On 6 February 1819, Stamford Raffles signed an official treaty with Johor’s Sultan Hussien and Temenggong Abdul Rahman in the establishment of a British trading post in Singapore. Under Raffles’ administration, a town plan was drawn, areas in the city were segregated for different ethnic groups and government buildings, roads, bridges and other amenities were constructed. A free port was declared, and a judicial system was also put in place to ensure law and order in the new colony.
Numerous landmarks were named after Stamford Raffles, including Singapore’s commercial centre (Raffles Place), road (Stamford Road), school (Raffles Institution), hotel (Raffles Hotel) and public library (Raffles Library and Museum).
Naraina Pillai (undetermined)
Naraina Pillai was one of the first Tamils to set foot on Singapore, when he left Penang to come to Singapore with Stamford Raffles in 1819. Initially he worked for Raffles as the colonial treasury’s chief clerk, but left soon after a new replacement was hired from Malacca.
Naraina Pillai then established a brick company, becoming Singapore’s first Indian building contractor, to supply to the growing housing demands in the new colony. His business soon expanded to textile and cotton goods, but was hit by a fire disaster that burnt down his bazaar and landed him in debts. Naraina Pillai sought help from Raffles, who assigned a parcel of land for him at the Commercial Square (present-day Raffles Place). With new warehouses constructed, Naraina Pillai was soon able to build his business again.
With aspirations to serve the local Indian community, Naraina Pillai put in much efforts for the construction of a Hindu temple. His dreams finally came true in 1827, when the Sri Mariamman Temple was completed at South Bridge Road. Naraina Pillai also harboured hopes for a new Indian educational institute, but, unfortunately, this plan of his did not materialise. Nevertheless, his contributions earned the respect from his fellow Tamils, and Naraina Pillai was eventually appointed as the chief of Indians from Cholamandalaman.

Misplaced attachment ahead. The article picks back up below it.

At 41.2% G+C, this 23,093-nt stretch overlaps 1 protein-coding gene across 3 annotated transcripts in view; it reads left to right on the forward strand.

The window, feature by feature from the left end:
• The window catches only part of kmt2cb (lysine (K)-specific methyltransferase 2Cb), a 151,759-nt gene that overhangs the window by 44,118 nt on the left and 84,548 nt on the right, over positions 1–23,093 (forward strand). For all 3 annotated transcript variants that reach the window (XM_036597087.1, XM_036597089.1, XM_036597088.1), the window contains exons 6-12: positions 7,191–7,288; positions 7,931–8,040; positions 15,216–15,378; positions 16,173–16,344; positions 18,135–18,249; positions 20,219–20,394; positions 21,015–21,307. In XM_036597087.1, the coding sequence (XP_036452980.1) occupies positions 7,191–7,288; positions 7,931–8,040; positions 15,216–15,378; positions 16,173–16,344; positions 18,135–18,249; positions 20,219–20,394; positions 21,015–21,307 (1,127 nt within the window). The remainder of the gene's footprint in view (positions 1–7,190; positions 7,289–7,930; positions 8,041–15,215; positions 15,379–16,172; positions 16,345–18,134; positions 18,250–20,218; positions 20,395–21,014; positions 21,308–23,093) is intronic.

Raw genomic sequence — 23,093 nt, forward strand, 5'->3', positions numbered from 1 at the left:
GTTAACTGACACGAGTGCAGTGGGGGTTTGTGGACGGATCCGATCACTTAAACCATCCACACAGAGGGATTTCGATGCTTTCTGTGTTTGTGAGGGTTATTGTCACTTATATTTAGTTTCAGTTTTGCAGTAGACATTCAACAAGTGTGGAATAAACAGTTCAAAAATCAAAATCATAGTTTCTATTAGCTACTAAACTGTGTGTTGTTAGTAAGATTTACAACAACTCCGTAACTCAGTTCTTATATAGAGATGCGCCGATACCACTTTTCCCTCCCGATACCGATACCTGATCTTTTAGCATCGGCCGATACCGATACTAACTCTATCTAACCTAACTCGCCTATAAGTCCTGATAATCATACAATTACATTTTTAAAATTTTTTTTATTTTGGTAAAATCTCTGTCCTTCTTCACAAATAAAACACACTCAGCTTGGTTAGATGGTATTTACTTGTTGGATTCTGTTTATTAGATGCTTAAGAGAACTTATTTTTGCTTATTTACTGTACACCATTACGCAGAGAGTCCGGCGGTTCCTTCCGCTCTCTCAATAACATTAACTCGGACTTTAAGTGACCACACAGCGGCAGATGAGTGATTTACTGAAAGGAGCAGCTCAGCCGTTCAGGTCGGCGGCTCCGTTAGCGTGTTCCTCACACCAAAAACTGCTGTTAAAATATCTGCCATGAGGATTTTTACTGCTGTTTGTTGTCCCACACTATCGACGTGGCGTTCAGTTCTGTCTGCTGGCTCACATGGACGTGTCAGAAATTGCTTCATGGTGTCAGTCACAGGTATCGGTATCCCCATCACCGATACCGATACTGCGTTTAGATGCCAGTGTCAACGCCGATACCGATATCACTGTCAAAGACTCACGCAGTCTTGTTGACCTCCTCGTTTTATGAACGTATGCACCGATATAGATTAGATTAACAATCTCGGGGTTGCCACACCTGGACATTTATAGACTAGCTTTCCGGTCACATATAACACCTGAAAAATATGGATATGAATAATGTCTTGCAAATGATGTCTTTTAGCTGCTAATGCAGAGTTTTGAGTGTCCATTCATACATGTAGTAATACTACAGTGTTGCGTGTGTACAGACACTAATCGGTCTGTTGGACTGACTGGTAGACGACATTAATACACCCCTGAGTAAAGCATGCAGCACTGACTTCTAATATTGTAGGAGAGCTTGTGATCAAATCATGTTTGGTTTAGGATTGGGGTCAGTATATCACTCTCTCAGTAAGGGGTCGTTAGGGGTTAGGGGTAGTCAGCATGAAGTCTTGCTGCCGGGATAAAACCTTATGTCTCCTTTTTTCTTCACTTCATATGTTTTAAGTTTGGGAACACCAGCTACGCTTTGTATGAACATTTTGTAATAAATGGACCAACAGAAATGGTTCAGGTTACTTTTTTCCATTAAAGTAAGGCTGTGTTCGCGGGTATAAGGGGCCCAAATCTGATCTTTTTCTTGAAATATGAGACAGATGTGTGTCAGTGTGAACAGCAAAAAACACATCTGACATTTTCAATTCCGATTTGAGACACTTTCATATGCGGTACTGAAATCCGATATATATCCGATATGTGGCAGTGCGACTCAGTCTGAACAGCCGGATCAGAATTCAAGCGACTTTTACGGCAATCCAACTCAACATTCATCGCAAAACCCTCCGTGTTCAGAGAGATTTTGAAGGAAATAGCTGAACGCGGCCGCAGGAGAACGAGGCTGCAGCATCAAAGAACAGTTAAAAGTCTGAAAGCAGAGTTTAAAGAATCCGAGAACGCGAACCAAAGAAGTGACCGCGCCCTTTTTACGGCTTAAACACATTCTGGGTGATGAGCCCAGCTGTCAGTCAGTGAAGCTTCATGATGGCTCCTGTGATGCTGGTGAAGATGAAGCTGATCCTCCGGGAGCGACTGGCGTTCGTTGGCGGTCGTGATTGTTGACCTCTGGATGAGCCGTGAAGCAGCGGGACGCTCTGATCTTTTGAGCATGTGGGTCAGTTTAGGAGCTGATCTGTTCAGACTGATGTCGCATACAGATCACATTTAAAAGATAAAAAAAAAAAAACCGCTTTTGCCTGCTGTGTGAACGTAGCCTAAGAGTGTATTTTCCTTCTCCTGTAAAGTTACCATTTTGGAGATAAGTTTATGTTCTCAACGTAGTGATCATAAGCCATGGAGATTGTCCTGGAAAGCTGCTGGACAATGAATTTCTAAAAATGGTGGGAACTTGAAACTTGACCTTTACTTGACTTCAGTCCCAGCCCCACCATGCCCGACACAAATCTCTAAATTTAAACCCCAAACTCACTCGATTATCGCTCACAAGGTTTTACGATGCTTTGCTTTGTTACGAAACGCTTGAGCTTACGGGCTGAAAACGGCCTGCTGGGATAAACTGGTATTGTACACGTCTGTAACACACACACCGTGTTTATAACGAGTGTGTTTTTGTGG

Pillai Road, off Paya Lebar Road, was named in honour of him in 1957.
Tan Tock Seng (1798-1850)
An entrepreneur, philanthropist and community leader, Tan Tock Seng, born in Malacca in 1798, arrived at Singapore in 1819 at an age of 21. Started humbly as a small merchant, Tan Tock Seng, after years of hard work, grew to become a successful businessman and landlord, owning many properties in shophouses and plantations.
In the 1840s, Tan Tock Seng generously donated 7,000 Spanish dollars to the construction fund of the Chinese Pauper Hospital at Pearl’s Hill (the hospital was later relocated a couple of times and renamed after him). Beside the hospital, he also made other charitable contributions, took care of the funeral and burial expenses of poor Chinese immigrants and co-founded Thian Hock Keng Temple, Singapore’s oldest Hokkien temple.
Tan Tock Seng became the first Asian to be appointed as the Justice of Peace by the British colonial government. He became popularly known as “Kapitan China” (Captain of the Chinese), who had the authoritative powers to settle feuds and disputes among the early Chinese immigrants within the community.
The Tan Tock Seng Hospital and Jalan Tan Tock Seng were named after him.
The statues will be on display along the Singapore River until the end of 2019.
Published: 17 March 2019